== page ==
The critical modification to the evaporation program involves the initial heating segments. It is mandatory to achieve heating of the tooled wafer assembly loaded on the dome at a rate of 1.5 to a maximum of 3 C./minute during a process run. This has been accomplished by empirical observations and repetitive profile process reruns to achieve the desired result.

While the invention has been described in terms of a single preferred embodiment, those skilled in the art will recognize that the invention can be practiced with modification within the spirit and scope of the appended claims.

Patent Citations
Cited PatentFiling datePublication dateApplicantTitle
US2759861 *Sep 22, 1954Aug 21, 1956Bell Telephone Labor IncProcess of making photoconductive compounds
US3647533 *Aug 8, 1969Mar 7, 1972Us NavySubstrate bonding bumps for large scale arrays
US4066819 *Oct 21, 1971Jan 3, 1978The United States Of America As Represented By The Secretary Of The NavyMicrostrip board, aluminum, aluminum oxide
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US5104695 *Sep 8, 1989Apr 14, 1992International Business Machines CorporationMethod and apparatus for vapor deposition of material onto a substrate
Non-Patent Citations
Reference
1Bauer, et al., "Lift-Off Device for Metal Masks", IBM Technical Disclosure Bulletin V33 N5, OCt. 1990, pp. 428-429.
2 *Bauer, et al., Lift Off Device for Metal Masks , IBM Technical Disclosure Bulletin V33 N5, OCt. 1990, pp. 428 429.
3C. Carpenter et al., IBM Tech. Discl. Bulletin 24 (7A) (1981) 3393 "Two-Cycle Pb/Sn Solder Evaporation" Dec. 1981.
4 *C. Carpenter et al., IBM Tech. Discl. Bulletin 24 (7A) (1981) 3393 Two Cycle Pb/Sn Solder Evaporation Dec. 1981.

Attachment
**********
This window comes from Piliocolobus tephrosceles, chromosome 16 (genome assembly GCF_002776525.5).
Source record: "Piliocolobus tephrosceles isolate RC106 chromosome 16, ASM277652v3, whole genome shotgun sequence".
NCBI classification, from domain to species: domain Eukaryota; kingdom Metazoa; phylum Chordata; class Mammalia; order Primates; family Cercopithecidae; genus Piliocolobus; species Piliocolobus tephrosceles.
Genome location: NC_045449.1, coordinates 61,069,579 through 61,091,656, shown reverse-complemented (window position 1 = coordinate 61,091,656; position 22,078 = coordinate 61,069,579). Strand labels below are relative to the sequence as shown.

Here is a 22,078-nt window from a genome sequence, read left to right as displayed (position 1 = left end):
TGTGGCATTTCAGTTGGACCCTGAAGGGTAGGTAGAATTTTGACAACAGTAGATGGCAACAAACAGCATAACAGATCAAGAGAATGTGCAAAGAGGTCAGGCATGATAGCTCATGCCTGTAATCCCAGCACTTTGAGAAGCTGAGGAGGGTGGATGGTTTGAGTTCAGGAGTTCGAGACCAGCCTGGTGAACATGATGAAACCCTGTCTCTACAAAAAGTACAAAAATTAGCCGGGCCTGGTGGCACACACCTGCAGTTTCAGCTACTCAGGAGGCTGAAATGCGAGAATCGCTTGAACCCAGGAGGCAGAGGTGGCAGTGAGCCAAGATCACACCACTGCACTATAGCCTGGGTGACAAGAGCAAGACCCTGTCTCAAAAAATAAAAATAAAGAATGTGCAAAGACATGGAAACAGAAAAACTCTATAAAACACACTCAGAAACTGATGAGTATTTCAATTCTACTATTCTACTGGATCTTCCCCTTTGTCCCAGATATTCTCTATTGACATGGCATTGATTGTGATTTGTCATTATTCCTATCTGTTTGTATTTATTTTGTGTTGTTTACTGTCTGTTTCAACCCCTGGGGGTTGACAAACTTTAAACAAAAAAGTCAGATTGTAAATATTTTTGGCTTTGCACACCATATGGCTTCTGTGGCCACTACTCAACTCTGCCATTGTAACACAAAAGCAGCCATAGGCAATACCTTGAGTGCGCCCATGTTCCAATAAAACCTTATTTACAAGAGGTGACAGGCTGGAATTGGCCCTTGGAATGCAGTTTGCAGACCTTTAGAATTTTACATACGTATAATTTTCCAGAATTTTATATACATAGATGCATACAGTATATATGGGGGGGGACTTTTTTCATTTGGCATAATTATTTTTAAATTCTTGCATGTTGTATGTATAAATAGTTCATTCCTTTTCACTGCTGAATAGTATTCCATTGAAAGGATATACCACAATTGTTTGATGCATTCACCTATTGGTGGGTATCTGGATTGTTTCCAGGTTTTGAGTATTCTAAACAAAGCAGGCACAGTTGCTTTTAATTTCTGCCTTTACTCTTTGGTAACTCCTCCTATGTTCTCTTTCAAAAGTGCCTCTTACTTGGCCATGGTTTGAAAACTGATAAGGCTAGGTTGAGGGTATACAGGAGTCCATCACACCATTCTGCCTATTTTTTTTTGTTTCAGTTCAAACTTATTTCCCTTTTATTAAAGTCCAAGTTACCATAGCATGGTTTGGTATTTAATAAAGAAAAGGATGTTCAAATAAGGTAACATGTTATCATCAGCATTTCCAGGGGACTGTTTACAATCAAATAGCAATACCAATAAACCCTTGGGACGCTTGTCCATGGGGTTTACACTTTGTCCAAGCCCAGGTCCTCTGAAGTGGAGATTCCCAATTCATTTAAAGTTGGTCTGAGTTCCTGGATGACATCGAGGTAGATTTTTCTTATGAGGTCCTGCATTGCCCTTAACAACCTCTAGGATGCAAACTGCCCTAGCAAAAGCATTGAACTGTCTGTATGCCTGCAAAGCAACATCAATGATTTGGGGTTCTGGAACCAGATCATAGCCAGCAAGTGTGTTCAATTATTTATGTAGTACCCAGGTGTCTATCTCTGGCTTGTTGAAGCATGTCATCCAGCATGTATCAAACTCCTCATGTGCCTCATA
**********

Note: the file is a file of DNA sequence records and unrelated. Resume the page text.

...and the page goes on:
5E. J. Brainard et al., IBM Tech. Discl. Bulletin 25 (9)(1983)4756 "Ramping technique for Pb/Sn evaporation" Feb. 1983.
6 *E. J. Brainard et al., IBM Tech. Discl. Bulletin 25 (9)(1983)4756 Ramping technique for Pb/Sn evaporation Feb. 1983.
7F. Hornbeck et al., IBM Tech. Discl. Bulletin 25 (9) (1983) 4512 "Measurment of Temperature in Vacuum Deposition Apparatus" Feb. 1983.
8 *F. Hornbeck et al., IBM Tech. Discl. Bulletin 25 (9) (1983) 4512 Measurment of Temperature in Vacuum Deposition Apparatus Feb. 1983.
9Millham, et al., "Thick Film Rate Controller", IBM Technical Disclosure Bulletin V31 N2, Jul. 1988, pp. 398-399.
10 *Millham, et al., Thick Film Rate Controller , IBM Technical Disclosure Bulletin V31 N2, Jul. 1988, pp. 398 399.
11Miyamoto, et al., "Solder-Bump Process by Multi-Source", IBM Technical Disclosure Bulletin V36, N10, Oct. 1993, pp. 31-32.
12 *Miyamoto, et al., Solder Bump Process by Multi Source , IBM Technical Disclosure Bulletin V36, N10, Oct. 1993, pp. 31 32.
Referenced by
Citing PatentFiling datePublication dateApplicantTitle
US6083639 *Aug 22, 1997Jul 4, 2000Duracell Inc.Current interrupter for electrochemical cells
US6127731 *Mar 11, 1999Oct 3, 2000International Business Machines CorporationCapped solder bumps which form an interconnection with a tailored reflow melting point
US6249136Jun 28, 1999Jun 19, 2001Advanced Micro Devices, Inc.Bottom side C4 bumps for integrated circuits
US6278181Jun 28, 1999Aug 21, 2001Advanced Micro Devices, Inc.Stacked multi-chip modules using C4 interconnect technology having improved thermal management
WO2013121253A1Jul 31, 2012Aug 22, 2013Kadoor Microelectronics Ltd.Methods for forming a sealed liquid metal drop
Legal Events
DateCodeEventDescription
Sep 3, 2002FPExpired due to failure to pay maintenance fee
Effective date: 20020707
Jul 8, 2002LAPSLapse for failure to pay maintenance fees
Jan 30, 2002REMIMaintenance fee reminder mailed
Feb 28, 1996ASAssignment
Owner name: INTERNATIONAL BUSINESS MACHINES CORP., NEW YORK
Free format text: ASSIGNMENT OF ASSIGNORS INTEREST;ASSIGNORS:STARR, STEPHEN GEORGE;KUTT, JOHN CONRAD;ZALOKAR, ROBERT HENRY JR.;REEL/FRAME:007904/0627
Effective date: 19960228